"I'll tell you what, it's been so nice," Indians manager Terry Francona said of Carrasco's recent showing. "You put a guy in the rotation and you certainly hope for the best, but my goodness. He looks so strong."
It was a much-needed brooming of Chicago in the wake of Cleveland opening September by losing three of four games to the Tigers, who are one of the clubs the Tribe is chasing in both the American League Central and Wild Card races. Pitching has keyed Cleveland's 21-12 run since the start of August, and Carrasco continued that trend in Sunday's series finale.
Dating back to Aug. 9, which was the day prior to Carrasco's move back to the rotation, the Tribe's starting staff has turned in a 1.84 ERA with 168 strikeouts in 161 2/3 innings (25 games). The Indians entered the day with the third-lowest team ERA in the Majors in the second half, and lowered that figure to 2.82 after Sunday's showing.
The Indians have stayed in the postseason picture as a result, five games back of the Royals in the AL Central and 3 1/2 back of the Mariners for the second AL Wild Card.
"We're running out of months," Francona said. "Not days, but months. So, we need to make up some ground. I don't know if you can go into a series thinking about a sweep, because I don't think that's a very productive way to play, but now that it's over, it certainly helps. Now, it makes tomorrow that much bigger."
One day after Corey Kluber turned in a complete game against Chicago, Carrasco followed suit with 8 2/3 shutout innings of his own. In his 103-pitch effort, Carrasco piled up eight strikeouts, scattered four hits, issued no walks and created 13 outs via ground balls.
Carrasco, who improved to 7-4 with a 2.68 ERA on the season, admitted that his performance of late has even surprised himself.
"To be honest, yes," he said. "But I think it's something that I have right now, and I need to continue to do that."
Indians closer Cody Allen, who retired the final out to notch his 19th save, has been blown away by Carrasco's move from the 'pen to the starting staff.
"He's got unbelievable stuff. He's very, very good," Allen said. "To see him transition back to the rotation and see him do as well as he has with the hard work, to see him have that type of success, is awesome."
Two of Chicago's hits off Carrasco were doubles, but the starter quickly escaped both jams. Conor Gillaspie led off with a double in the second inning before Carrasco used two groundouts and a strikeout to strand the runner. In the fifth, Andy Wilkins came through with a one-out double for the White Sox, but Carrasco struck out the next two batters he faced to avoid harm.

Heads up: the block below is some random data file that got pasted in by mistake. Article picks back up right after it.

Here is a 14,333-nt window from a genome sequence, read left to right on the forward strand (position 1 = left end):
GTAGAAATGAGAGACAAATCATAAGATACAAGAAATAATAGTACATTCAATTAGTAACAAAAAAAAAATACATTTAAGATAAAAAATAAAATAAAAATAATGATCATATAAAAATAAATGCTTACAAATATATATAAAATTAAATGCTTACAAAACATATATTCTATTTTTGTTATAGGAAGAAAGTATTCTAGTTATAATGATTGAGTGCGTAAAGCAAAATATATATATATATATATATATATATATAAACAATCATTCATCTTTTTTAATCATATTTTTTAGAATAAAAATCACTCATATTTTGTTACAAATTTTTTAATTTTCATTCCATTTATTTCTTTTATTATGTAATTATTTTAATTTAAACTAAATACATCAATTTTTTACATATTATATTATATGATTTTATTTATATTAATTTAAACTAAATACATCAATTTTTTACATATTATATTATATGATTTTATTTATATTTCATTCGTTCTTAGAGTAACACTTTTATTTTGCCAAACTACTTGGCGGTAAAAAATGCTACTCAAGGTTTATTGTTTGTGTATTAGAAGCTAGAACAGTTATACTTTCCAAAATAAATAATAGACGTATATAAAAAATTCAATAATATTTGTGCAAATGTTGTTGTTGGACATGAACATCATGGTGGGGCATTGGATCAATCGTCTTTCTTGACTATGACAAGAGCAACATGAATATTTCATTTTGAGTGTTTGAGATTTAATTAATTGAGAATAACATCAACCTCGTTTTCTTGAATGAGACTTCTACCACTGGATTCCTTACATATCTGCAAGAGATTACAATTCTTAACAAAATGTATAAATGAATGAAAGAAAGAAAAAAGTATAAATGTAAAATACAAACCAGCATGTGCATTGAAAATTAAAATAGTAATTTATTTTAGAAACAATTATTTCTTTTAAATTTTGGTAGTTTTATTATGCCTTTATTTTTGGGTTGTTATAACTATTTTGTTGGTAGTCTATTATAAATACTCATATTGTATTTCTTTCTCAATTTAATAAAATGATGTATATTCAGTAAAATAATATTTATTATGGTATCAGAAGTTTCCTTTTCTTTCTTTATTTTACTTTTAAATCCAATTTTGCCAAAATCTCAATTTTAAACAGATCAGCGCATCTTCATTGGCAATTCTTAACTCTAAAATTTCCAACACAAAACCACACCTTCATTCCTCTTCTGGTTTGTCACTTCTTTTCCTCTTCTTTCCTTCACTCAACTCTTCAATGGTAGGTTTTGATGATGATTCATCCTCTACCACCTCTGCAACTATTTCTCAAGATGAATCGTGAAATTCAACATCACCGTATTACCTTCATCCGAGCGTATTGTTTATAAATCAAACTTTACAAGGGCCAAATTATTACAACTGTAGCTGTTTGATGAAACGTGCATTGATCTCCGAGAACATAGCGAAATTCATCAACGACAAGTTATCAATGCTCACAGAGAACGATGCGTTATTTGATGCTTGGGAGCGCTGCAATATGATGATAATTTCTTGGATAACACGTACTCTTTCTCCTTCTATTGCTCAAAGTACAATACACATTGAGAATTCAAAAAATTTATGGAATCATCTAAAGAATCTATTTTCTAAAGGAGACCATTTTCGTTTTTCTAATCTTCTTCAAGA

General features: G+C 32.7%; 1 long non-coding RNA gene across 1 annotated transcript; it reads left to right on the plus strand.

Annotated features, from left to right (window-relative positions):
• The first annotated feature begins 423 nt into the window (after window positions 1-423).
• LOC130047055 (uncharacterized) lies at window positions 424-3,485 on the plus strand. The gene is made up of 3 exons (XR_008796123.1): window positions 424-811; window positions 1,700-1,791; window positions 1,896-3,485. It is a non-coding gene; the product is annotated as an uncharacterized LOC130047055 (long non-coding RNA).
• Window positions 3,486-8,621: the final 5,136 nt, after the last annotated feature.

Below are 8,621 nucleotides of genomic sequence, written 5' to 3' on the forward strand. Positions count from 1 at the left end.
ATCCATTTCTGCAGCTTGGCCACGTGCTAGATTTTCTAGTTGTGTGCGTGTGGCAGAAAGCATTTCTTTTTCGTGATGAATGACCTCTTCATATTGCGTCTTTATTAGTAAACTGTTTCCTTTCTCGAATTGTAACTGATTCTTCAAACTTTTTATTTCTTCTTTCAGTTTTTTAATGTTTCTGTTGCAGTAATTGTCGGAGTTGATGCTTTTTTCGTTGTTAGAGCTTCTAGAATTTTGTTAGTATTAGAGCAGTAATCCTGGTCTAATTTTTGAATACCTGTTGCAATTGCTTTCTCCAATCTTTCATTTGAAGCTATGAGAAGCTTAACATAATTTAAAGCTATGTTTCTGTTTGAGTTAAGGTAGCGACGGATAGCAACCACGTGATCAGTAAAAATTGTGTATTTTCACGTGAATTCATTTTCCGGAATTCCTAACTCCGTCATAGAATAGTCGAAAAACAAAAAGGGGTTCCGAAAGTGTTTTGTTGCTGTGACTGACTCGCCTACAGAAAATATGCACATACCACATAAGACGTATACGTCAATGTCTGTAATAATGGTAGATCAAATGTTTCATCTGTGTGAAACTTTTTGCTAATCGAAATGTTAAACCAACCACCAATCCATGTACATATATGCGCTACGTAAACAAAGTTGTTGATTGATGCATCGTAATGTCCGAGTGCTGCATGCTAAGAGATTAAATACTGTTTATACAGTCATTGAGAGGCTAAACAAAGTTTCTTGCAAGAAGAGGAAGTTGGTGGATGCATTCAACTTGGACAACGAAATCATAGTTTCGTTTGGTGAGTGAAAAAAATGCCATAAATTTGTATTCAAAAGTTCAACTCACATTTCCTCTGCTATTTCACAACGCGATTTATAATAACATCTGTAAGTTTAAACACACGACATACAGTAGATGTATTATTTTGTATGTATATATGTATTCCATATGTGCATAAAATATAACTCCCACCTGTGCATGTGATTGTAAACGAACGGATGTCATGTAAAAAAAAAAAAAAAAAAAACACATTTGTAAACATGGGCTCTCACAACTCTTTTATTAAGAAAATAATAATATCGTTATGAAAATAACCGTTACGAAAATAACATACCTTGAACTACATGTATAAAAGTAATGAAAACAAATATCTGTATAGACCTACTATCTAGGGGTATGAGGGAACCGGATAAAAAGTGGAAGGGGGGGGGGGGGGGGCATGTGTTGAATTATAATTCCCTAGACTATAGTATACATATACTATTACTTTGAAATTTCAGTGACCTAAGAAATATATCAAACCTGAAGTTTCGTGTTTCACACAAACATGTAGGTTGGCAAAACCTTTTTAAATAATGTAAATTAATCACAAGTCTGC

Against Chicago right-hander Scott Carroll, Cleveland managed an early run for Carrasco to use as he saw fit.
In the first inning, Michael Bourn sent a pitch from Carroll over the head of White Sox center fielder Adam Eaton, paving the way for the outfielder's AL-leading 10th triple of the season. Two batters later, All-Star Michael Brantley singled to center, scoring Bourn to give Cleveland a 1-0 advantage. That was all the damage done off Carroll in his first six innings of work.
The Indians scored just seven total runs in the sweep over the White Sox, but the lack of offense was overcome by the stellar performances on the mound.
"When you get good pitching," Francona said, "it makes everything look better."
Carroll bowed out of the ballgame after yielding a leadoff single to Tribe catcher Roberto Perez in the eighth inning, and Cleveland went on to load the bases with one out. Carrasco received some much needed insurance when Perez scored from third on a groundout from Carlos Santana.
It was not much, but Carrasco made it work.
Dating back to Aug. 10, when Carrasco moved out of the bullpen and back into the rotation, the righty has gone 4-0 with a 0.70 ERA in six starts. Across 38 2/3 innings in that span, Carrasco has allowed three earned runs, issued four walks, piled up 42 strikeouts and limited hitters to a .179 (25-for-140) batting average.
After Carrasco gave up two hits in the ninth inning, though, Francona emerged from the dugout in order to turn the game over to Allen. Carrasco understood the manager's thinking, but the pitcher wanted desperately to finish the game.
"So bad," Carrasco said with a laugh. "But I think he made the right move."
Allen took over and needed only three pitches to induce a game-ending flyout off the bat of Gillaspie.
Cleveland needs every victory it can get right now.
"Every game means something for us. Every game," Carrasco said. "Everyone in the rotation is pitching great. We need to do that."